Nothing makes you appreciate your vision more than getting a little older and realizing that it used to be better and that it will probably get worse. But imagine how much more difficult it would be if you were totally blind. That was what happened to [Berna Gomez] when, at 42, she developed a medical condition that destroyed her optic nerves leaving her blind in a matter of days and ending her career as a science teacher. But thanks to science [Gomez] can now see, at least to some extent. She volunteered after 16 years to have a penny-sized device with 96 electrodes implanted in her visual cortex. The research is in the Journal of Clinical Investigation and while it is a crude first step, it shows lots of promise and uses some very novel techniques to overcome certain limitations.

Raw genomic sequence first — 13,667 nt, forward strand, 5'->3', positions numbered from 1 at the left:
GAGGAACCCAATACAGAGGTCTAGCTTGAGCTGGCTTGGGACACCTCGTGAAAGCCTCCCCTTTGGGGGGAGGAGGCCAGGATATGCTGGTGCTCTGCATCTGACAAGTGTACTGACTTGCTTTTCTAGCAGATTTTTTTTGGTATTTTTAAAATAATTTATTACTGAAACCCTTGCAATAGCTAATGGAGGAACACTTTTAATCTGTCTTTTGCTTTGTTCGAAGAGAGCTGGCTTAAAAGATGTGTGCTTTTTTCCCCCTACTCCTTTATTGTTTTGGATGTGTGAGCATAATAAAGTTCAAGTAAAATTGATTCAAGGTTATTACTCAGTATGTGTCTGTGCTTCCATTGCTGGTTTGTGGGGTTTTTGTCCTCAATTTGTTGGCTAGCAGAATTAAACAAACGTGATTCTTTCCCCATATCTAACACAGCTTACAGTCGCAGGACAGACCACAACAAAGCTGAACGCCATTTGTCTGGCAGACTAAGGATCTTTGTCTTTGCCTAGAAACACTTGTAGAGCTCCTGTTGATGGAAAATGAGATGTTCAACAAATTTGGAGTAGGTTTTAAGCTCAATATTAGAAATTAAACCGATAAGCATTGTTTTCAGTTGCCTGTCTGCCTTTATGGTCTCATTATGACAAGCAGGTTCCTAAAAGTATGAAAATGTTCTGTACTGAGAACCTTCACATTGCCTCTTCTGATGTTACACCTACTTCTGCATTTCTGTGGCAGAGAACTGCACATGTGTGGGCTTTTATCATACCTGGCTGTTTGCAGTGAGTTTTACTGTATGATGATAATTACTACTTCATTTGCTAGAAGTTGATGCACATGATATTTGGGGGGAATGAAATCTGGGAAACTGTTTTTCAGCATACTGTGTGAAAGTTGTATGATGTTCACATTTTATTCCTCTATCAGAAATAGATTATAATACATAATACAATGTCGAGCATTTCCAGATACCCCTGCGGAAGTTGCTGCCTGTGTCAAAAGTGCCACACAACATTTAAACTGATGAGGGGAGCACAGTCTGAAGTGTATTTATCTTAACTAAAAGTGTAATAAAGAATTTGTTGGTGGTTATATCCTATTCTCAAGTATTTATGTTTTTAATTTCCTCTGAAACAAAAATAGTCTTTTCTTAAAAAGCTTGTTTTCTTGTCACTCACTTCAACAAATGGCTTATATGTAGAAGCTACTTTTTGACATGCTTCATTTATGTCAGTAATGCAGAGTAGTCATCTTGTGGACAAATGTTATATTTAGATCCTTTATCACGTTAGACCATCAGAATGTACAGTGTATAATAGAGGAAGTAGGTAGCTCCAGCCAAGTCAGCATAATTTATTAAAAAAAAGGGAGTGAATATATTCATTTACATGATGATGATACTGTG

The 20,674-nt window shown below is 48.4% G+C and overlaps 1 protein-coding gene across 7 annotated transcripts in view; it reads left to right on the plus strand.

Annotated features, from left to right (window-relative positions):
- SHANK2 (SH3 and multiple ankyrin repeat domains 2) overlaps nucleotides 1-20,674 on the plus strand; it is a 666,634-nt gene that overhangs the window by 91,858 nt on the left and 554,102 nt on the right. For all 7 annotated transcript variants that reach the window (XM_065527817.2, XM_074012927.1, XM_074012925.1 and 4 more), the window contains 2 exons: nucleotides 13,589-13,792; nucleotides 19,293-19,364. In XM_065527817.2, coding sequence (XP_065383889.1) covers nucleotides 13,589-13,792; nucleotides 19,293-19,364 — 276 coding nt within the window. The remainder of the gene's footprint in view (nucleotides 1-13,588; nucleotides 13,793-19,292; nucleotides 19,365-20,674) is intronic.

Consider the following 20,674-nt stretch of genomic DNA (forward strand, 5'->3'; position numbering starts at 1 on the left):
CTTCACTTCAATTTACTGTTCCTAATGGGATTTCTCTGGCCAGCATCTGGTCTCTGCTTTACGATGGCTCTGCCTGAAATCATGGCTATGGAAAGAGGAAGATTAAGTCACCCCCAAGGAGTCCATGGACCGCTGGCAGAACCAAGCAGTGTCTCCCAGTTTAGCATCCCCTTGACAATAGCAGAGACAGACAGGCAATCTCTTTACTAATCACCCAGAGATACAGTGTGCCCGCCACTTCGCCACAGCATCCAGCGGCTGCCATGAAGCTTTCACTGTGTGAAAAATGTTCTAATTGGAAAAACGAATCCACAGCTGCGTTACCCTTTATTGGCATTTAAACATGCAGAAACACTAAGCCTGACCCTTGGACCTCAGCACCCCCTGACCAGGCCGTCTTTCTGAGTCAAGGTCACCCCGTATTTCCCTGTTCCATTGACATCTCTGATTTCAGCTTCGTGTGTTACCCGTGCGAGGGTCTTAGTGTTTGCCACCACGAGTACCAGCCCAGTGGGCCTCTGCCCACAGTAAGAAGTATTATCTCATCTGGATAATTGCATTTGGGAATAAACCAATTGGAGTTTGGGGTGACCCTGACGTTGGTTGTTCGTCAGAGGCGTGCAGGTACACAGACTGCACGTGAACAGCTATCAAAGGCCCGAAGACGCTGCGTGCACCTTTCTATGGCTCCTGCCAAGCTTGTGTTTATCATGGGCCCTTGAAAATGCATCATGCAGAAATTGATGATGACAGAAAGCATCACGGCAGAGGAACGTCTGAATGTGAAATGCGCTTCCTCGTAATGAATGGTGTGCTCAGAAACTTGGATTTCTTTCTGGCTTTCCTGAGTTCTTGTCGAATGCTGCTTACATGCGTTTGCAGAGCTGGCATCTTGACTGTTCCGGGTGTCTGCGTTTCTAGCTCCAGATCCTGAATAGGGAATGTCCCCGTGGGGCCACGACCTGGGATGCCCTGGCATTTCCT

The 96 electrodes were in a 10×10 grid with the four corner electrodes missing. The resolution, of course, is lacking, but the project turned to a glasses-mounted camera to acquire images and process them, reducing them to signals for the electrodes that may not directly map to the image.